"[Increasing the minimum wage] would make the world of a difference," said Katherine Underwood. The Brooklawn mother of one has worked her way up to assistant manager at the retail store she's worked at for more than 9 years, but is still making just $1.30 more than cashiers who were hired as holiday help.

"I'm working really hard, and I can't get ahead," said Underwood, the sole breadwinner in the family following her husband's battle with cancer last year.

While opponents argue an increase would hurt job growth and negatively impact those who earn above minimum wage, Norcross and other supporters of raising the minimum wage maintain that the increase would be the "rising tide that lifts all boats" by boosting the country's overall wage growth, which has remained relatively stagnate while other economic indicators, as well as corporate earnings, have made significant rebounds in recent years.

"If we don't do something, the middle class is going to be eliminated," said Gloucester County NAACP President Loretta Winters. "We can't survive that way. The middle class is the engine of this country."

The congressman also pointed to studies that show the average CEO in 1965 made 20 times more than their company's employees, a difference that has increased 300-fold in the 50 years that followed.

"We're changing the level of the playing field so those work hard can't make it, but those who get the tax breaks are making it 300-times more than what they used to," said Norcross.

While he championed New Jersey's ability to raise the state minimum to $8.35 via a constitutional amendment approved by voters in 2013 that also ties it to the consumer price index, he said his focus is now on income inequality throughout the country.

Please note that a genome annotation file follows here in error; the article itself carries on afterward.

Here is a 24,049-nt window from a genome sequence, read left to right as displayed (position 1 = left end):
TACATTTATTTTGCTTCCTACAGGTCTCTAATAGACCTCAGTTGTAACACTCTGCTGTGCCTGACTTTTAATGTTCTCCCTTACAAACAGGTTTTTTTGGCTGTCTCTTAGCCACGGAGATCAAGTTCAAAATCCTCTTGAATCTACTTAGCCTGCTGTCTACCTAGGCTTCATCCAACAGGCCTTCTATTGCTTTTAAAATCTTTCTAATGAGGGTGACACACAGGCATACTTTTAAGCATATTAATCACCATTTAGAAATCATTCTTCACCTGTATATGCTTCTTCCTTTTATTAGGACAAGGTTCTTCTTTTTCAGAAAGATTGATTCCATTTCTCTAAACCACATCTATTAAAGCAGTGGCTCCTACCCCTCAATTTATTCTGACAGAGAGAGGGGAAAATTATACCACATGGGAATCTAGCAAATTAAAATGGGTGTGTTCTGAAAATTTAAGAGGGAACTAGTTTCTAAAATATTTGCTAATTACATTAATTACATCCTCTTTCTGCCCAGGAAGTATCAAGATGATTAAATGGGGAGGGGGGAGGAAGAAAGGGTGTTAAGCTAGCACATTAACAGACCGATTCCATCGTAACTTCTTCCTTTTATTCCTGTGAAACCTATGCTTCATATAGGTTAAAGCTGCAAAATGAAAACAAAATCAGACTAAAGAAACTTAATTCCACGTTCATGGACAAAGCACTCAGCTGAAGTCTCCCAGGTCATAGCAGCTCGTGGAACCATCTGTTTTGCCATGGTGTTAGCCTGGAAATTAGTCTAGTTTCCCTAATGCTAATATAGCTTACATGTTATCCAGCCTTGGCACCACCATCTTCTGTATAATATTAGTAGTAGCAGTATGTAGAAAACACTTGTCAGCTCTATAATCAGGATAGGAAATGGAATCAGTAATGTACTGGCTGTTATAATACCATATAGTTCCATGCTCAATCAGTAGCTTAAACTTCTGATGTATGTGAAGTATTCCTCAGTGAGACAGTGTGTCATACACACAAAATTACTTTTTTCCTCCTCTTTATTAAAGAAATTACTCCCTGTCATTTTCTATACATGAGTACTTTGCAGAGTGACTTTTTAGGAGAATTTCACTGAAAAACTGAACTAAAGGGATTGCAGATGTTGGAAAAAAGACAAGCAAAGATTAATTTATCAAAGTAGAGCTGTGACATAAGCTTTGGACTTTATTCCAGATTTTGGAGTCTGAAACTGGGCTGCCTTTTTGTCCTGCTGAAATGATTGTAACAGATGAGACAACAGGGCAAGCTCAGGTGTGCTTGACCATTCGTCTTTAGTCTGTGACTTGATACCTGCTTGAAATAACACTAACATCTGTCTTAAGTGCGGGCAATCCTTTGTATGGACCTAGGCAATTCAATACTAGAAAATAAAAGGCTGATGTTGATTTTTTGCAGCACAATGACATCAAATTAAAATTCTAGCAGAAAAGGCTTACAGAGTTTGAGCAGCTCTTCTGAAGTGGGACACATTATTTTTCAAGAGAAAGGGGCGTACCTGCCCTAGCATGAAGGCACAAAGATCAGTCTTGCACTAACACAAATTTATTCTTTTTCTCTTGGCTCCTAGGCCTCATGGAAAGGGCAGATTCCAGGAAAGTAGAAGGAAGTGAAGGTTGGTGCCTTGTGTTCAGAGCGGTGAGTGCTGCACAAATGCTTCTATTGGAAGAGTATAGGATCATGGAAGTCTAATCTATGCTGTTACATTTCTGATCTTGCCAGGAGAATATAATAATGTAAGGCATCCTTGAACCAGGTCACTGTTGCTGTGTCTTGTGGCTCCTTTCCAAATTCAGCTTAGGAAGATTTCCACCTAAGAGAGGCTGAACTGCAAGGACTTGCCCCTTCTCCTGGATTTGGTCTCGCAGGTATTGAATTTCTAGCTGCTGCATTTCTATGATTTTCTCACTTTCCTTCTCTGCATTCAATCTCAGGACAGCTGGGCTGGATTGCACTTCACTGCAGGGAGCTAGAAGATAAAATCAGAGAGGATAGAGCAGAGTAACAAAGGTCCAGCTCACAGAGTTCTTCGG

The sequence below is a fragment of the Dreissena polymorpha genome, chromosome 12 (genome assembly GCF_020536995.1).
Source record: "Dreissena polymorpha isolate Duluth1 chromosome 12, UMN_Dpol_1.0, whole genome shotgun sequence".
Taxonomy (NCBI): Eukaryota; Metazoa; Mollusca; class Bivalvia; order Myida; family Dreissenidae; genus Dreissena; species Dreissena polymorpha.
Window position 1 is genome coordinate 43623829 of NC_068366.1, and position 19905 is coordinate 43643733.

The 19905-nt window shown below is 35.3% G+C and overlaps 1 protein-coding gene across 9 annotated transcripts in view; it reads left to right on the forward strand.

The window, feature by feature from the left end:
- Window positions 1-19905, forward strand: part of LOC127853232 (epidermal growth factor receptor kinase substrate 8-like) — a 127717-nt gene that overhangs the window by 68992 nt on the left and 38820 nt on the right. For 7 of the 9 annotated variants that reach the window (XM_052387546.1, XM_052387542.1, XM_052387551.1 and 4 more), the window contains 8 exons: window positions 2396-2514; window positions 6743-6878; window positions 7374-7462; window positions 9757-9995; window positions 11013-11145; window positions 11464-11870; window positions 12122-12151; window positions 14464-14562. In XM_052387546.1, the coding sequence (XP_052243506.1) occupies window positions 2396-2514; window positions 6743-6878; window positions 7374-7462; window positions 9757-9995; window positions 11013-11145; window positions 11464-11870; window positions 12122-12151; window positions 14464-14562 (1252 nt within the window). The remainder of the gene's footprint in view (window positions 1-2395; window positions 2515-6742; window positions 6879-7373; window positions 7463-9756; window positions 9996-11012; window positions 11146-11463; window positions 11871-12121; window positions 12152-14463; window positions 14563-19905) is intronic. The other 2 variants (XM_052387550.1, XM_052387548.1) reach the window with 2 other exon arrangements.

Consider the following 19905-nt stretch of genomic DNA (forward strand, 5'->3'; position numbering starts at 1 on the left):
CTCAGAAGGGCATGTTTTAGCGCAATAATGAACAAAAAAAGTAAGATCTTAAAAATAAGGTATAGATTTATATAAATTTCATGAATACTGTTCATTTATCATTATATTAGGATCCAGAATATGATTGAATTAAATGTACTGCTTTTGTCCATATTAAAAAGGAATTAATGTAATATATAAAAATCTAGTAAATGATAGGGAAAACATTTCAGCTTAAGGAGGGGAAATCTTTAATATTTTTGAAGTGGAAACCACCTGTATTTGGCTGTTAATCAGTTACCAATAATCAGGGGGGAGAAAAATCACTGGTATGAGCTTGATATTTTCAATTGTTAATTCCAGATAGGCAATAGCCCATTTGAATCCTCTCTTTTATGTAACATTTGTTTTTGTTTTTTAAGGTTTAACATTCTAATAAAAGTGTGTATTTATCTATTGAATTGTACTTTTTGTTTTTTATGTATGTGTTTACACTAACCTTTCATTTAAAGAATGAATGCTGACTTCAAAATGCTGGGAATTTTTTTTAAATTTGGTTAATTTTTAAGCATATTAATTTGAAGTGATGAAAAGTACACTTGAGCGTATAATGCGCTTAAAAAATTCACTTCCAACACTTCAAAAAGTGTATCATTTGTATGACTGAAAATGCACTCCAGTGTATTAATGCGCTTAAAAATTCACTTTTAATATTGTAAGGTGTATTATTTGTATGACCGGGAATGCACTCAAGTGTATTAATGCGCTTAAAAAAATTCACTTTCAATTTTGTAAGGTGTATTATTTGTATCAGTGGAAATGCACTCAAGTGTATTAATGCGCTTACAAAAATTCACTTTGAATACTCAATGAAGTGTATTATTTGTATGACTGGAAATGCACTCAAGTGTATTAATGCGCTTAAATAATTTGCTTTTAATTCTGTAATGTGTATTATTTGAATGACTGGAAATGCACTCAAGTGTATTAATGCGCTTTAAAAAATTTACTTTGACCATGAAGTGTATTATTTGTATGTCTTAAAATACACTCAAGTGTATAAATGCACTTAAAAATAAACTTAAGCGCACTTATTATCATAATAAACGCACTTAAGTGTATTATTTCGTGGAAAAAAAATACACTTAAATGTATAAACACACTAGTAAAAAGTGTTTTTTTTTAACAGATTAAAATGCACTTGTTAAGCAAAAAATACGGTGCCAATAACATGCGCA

"That was good for New Jersey, and now I'm in a different position," said Norcross

While that position includes growing clout in his party — Norcross serves as Assistant Whip and sits on both the House Armed Services Committee and House Budget Committee — it still remains a difficult one in the overall Congressional landscape controlled by Republicans.

"Things take time," Norcross said in regards to the bill's ability to progress in the House.

In defending the bill's viability, Norcross highlighted the small business tax credits, saying they're "trying to make it work from both ends," and stressed that an increase in the minimum wage would decrease the amount of people relying on government assistance for food and housing.

He also argued that the increase in wages for a population that is more inclined to spend extra income on living expenses would inject more money into the overall economy.

"Henry Ford understood that if you don't pay your employees enough, they can't afford to buy your products," said Norcross, who will introduce the bill in coming weeks and use the hashtag #RaiseTheWage to promote the initiative.

While Jonas said she looks forward to seeing progress on the issue, she's focused on continuing to work every day for her daughter, and when her paycheck comes in on Friday, she plans on finally buying herself a winter coat.